“We hope this symposium will serve as a platform for communication and interaction between the Palestinian and Israeli peace advocates in a demonstration of the hope for peace,” she added. “We are willing to continue offering constructive assistance to promote the Israeli-Palestinian peace process.”

That peace would be welcome in Bethlehem, and to the countless people of all nations, faiths and goodwill who remain hopeful it can be achieved. Hopefully the U.S. administration, once so integral to years of Middle East peace negotiations, will want to return to that process and progress in cooperation with the global community. If not, there are 128 other nations moving in the same direction on this issue, and an increasingly out-of-step Washington will learn that they may wish to go it alone – but that doesn’t mean they will go far.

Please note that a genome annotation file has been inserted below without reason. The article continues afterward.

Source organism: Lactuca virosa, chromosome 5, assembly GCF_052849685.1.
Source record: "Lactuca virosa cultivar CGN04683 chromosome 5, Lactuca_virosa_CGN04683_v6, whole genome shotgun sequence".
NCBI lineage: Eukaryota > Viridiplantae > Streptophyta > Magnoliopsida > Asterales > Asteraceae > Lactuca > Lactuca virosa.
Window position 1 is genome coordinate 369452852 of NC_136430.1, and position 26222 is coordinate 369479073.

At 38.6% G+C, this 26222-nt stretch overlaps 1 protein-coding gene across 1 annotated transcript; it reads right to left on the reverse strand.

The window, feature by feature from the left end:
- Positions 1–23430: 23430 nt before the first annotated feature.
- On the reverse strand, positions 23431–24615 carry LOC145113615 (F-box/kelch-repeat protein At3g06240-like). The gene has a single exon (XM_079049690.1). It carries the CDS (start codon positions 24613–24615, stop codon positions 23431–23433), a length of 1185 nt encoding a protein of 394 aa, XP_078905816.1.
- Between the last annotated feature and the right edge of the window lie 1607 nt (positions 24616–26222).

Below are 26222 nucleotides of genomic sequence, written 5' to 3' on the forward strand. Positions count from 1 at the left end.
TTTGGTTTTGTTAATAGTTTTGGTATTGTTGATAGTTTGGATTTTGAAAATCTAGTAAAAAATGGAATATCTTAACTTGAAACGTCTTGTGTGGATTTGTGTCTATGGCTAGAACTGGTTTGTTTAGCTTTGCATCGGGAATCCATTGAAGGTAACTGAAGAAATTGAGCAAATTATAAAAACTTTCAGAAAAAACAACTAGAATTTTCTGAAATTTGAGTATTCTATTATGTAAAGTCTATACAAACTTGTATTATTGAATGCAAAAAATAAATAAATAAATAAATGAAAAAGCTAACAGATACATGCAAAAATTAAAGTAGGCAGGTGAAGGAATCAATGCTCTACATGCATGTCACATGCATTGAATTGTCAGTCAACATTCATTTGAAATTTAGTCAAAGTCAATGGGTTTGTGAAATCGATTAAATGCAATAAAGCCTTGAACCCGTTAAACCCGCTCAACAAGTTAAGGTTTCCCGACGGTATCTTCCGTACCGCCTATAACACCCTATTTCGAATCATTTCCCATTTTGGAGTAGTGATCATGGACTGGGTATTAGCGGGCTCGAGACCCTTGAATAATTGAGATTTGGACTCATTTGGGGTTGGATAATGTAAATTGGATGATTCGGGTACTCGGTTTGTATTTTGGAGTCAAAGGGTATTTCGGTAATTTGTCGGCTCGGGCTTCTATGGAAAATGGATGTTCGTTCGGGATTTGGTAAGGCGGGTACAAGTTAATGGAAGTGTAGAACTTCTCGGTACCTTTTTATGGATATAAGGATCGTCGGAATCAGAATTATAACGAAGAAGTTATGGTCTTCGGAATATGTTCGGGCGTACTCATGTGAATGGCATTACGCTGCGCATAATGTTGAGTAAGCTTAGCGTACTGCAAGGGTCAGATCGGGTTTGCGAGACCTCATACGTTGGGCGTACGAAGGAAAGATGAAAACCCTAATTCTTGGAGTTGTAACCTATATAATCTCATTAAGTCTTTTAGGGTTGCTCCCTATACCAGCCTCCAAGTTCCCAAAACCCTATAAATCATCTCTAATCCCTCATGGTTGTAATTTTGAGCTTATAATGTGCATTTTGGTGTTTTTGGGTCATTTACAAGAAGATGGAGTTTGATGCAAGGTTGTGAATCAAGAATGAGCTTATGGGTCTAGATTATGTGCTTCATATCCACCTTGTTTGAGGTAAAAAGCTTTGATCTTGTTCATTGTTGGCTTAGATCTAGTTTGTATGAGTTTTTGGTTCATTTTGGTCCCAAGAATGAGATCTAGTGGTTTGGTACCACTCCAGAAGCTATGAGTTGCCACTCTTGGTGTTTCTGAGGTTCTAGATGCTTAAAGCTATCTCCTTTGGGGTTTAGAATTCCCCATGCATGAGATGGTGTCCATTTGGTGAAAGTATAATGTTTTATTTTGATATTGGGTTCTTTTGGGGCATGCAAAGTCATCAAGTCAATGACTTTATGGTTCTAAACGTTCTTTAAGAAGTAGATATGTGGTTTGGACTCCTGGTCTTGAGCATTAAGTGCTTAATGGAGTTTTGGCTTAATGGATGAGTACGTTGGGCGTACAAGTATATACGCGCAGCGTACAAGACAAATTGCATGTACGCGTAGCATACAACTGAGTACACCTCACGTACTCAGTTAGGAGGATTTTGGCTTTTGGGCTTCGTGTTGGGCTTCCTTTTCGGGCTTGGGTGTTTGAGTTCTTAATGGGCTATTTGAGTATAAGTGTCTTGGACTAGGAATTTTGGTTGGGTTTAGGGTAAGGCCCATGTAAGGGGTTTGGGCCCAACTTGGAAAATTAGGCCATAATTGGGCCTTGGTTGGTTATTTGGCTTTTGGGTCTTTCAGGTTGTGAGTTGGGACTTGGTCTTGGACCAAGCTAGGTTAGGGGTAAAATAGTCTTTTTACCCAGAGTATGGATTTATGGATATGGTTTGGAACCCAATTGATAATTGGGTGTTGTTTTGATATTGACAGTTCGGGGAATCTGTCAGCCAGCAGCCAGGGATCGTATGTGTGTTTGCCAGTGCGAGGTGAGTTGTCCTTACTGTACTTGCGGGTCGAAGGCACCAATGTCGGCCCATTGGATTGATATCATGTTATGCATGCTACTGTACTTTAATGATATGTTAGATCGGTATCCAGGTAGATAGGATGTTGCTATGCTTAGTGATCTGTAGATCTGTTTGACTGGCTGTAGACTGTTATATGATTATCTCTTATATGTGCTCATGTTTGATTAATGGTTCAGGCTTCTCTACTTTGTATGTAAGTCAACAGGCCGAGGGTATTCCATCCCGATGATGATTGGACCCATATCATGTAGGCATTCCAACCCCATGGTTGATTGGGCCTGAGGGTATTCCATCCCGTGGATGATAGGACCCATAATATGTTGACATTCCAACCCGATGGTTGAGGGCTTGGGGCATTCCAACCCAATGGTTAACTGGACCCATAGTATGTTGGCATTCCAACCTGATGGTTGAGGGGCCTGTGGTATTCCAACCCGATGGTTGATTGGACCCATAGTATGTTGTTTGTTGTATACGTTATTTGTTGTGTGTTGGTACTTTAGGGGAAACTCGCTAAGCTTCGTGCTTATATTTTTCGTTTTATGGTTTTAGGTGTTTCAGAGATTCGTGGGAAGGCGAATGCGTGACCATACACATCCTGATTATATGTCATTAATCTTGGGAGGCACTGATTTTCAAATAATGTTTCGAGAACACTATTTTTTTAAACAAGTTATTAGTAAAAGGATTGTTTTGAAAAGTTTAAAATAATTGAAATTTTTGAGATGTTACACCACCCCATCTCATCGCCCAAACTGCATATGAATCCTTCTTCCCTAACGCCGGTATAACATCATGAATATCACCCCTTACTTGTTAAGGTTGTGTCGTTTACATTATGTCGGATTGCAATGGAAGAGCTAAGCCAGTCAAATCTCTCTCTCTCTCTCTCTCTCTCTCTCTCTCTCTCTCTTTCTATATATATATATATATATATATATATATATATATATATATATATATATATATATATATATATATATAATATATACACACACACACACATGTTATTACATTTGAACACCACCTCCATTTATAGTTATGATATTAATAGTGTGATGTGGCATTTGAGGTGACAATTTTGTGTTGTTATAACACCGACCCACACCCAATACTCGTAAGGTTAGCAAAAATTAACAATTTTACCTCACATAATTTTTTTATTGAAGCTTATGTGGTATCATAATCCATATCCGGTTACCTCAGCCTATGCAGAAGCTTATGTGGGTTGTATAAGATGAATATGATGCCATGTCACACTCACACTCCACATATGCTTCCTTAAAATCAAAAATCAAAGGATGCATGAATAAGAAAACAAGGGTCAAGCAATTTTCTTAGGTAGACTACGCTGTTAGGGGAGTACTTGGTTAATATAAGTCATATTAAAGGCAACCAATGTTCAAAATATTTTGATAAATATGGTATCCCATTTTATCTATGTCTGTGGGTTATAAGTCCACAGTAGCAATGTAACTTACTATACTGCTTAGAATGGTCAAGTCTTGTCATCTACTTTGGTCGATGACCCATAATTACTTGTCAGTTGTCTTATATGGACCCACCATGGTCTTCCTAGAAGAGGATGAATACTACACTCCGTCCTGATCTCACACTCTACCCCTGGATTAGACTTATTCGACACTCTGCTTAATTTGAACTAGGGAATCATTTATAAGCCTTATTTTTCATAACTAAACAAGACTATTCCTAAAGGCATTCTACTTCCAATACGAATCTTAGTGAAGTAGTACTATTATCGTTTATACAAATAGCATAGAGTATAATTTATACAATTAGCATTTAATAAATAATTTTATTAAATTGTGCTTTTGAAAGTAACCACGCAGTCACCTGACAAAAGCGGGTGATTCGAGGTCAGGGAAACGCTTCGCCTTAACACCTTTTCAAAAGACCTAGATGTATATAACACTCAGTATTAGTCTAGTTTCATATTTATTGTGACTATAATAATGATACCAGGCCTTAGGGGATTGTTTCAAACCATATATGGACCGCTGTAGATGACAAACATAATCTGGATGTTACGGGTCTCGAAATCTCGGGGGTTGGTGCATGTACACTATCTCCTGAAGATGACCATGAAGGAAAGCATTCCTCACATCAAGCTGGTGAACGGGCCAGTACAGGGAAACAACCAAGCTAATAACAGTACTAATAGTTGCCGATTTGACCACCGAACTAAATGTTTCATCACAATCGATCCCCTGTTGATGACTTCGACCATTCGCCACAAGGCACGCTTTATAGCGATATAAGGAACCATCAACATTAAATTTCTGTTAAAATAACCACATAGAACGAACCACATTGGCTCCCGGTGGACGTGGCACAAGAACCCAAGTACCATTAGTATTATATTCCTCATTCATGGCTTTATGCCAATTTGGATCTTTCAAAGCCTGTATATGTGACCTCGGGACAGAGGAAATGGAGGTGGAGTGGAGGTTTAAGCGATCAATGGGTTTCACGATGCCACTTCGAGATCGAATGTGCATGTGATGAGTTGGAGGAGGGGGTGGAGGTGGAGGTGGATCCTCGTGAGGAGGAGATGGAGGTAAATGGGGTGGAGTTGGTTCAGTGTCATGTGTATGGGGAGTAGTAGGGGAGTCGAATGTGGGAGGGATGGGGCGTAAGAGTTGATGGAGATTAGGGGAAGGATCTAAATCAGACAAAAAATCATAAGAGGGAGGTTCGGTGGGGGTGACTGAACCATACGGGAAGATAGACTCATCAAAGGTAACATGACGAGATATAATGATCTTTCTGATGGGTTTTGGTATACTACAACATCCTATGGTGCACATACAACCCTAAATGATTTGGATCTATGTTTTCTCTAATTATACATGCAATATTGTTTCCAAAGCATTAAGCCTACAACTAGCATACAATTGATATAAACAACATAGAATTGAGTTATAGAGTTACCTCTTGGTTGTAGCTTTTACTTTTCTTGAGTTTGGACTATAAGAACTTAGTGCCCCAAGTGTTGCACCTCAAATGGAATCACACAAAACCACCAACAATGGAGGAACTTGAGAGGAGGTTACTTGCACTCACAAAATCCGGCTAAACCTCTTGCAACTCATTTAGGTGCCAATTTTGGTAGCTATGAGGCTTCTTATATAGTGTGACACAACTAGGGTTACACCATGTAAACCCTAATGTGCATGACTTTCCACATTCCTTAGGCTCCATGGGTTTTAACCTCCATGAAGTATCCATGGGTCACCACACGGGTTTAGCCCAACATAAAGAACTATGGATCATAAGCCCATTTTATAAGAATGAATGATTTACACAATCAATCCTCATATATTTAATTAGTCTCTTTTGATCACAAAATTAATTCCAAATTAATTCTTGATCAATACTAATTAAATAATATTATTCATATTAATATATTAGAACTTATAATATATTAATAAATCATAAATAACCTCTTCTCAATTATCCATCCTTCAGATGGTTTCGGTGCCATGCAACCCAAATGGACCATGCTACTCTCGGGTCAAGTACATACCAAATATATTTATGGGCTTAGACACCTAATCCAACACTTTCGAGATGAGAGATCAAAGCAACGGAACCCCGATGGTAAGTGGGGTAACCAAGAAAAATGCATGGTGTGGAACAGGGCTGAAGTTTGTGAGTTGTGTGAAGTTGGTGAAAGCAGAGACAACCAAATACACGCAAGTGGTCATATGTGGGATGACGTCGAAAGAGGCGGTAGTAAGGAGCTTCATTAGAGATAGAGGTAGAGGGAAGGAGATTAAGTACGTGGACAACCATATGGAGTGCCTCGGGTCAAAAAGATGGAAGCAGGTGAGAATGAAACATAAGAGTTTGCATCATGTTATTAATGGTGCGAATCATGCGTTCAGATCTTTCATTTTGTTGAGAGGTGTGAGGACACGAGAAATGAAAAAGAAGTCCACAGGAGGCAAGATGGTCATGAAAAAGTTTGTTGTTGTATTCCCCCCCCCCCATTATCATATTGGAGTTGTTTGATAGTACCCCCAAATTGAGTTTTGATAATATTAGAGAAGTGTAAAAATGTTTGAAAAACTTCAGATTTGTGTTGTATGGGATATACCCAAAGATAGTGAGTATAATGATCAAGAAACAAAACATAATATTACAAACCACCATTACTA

Images: Municipal Government of Jerusalem, Nikki Haley

Laureen Fagan

Laureen Fagan

Laureen is the editor of Africa Times

Laureen is a freelance journalist creating high-quality, informed content on international affairs, politics and technology. She has worked both in and out of newsrooms since 2000. She is a former paramedic with significant experience in community resilience and nonprofit community development initiatives, and maintains "a passion for action" on sustainability and climate change. She also is trained in conflict resolution and diversity, and has special interests in science and medical reporting, and culture and religion issues. Laureen received her MSJ from Northwestern University's Medill School of Journalism in the United States, and completed additional graduate study in theology at University of Notre Dame. Follow Laureen on Mastodon at @laureen@m.ai6yr.org